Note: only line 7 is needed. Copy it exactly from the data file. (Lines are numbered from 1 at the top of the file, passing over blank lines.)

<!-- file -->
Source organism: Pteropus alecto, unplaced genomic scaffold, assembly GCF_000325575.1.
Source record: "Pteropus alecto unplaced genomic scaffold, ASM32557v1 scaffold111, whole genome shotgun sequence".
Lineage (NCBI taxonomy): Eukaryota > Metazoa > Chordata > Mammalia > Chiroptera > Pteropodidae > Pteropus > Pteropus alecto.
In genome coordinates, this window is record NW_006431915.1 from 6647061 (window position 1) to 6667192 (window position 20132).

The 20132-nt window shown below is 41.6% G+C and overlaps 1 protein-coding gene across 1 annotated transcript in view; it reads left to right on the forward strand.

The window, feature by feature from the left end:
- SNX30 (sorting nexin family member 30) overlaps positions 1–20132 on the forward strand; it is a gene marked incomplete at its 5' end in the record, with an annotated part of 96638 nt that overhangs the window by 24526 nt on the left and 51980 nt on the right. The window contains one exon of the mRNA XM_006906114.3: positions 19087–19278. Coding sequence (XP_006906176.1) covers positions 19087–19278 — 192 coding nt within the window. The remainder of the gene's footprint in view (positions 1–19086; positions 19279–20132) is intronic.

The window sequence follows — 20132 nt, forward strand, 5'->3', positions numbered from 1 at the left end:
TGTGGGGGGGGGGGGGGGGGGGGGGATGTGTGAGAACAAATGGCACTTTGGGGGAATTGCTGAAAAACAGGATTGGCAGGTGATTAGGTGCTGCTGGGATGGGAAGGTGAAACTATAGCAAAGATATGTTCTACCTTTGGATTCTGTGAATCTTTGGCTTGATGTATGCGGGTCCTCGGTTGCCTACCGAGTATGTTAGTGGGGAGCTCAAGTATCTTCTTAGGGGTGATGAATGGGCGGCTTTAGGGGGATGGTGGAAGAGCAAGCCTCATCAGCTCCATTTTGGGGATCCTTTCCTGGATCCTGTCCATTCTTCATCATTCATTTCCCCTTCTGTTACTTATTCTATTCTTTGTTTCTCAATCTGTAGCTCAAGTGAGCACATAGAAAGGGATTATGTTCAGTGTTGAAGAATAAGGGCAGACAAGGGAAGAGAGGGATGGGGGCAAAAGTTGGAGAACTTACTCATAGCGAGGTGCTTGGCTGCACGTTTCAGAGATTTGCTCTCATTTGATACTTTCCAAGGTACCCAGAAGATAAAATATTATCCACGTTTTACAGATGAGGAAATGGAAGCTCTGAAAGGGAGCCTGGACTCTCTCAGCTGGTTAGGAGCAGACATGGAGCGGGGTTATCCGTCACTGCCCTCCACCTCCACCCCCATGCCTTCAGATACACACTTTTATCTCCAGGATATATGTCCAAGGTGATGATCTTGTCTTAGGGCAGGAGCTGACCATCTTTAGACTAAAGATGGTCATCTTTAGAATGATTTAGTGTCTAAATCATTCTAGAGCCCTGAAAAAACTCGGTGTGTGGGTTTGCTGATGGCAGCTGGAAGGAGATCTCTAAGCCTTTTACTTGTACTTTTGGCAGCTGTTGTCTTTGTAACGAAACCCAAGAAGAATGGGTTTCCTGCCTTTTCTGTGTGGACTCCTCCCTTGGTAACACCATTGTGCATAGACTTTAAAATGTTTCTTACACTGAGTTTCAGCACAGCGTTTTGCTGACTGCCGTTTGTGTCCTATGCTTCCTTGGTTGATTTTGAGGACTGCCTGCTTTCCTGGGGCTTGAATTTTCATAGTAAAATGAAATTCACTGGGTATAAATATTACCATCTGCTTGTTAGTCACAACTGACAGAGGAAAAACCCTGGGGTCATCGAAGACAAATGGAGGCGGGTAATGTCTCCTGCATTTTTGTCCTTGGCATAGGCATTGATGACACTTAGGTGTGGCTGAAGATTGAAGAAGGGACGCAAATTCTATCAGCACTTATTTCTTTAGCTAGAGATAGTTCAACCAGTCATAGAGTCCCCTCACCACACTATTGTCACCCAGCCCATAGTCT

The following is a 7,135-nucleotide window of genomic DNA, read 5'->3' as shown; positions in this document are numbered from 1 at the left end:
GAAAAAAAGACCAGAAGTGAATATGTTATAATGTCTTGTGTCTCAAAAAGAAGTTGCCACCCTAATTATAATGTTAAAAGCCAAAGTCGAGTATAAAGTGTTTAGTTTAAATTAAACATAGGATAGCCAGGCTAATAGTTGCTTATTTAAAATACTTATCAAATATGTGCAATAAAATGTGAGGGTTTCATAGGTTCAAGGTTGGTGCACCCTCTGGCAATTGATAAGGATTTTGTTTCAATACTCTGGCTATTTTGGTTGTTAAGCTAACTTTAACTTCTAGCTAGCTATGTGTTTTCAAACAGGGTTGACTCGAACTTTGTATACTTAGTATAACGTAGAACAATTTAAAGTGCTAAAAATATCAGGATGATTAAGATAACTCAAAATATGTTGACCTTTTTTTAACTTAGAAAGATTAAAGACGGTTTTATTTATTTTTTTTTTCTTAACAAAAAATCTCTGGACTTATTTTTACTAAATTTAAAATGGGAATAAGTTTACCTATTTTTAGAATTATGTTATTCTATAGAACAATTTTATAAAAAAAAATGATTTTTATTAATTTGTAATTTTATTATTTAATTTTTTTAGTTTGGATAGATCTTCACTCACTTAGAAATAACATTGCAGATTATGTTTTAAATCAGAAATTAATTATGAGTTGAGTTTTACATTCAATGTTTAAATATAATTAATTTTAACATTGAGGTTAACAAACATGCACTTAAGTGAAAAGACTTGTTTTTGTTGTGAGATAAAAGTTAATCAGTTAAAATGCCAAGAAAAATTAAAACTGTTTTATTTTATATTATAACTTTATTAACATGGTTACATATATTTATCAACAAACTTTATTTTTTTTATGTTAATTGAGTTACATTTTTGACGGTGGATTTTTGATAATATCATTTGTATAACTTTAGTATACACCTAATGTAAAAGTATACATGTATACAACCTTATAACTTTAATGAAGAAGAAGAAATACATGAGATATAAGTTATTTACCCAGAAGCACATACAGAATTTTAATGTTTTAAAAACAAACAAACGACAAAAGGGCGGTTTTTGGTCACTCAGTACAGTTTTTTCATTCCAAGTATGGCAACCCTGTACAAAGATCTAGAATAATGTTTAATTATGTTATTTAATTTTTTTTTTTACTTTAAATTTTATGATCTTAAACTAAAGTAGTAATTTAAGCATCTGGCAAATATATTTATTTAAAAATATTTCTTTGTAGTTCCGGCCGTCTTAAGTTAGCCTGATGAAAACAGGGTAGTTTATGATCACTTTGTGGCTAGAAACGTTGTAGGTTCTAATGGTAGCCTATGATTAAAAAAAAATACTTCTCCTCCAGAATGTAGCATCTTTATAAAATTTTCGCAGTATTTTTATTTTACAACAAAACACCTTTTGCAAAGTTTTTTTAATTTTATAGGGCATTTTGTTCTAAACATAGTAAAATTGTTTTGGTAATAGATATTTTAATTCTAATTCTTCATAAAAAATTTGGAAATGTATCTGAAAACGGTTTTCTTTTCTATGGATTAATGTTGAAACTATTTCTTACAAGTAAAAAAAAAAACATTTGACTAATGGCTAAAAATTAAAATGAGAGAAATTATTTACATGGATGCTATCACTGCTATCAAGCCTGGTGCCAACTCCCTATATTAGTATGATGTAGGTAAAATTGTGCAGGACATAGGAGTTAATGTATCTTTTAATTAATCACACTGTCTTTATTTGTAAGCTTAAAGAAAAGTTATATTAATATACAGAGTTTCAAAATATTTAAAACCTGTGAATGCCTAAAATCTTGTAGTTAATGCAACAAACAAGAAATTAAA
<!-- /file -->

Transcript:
- SNX30 (sorting nexin family member 30) overlaps positions 1–20132 on the forward strand; it is a gene marked incomplete at its 5' end in the record, with an annotated part of 96638 nt that overhangs the window by 24526 nt on the left and 51980 nt on the right. The window contains one exon of the mRNA XM_006906114.3: positions 19087–19278. Coding sequence (XP_006906176.1) covers positions 19087–19278 — 192 coding nt within the window. The remainder of the gene's footprint in view (positions 1–19086; positions 19279–20132) is intronic.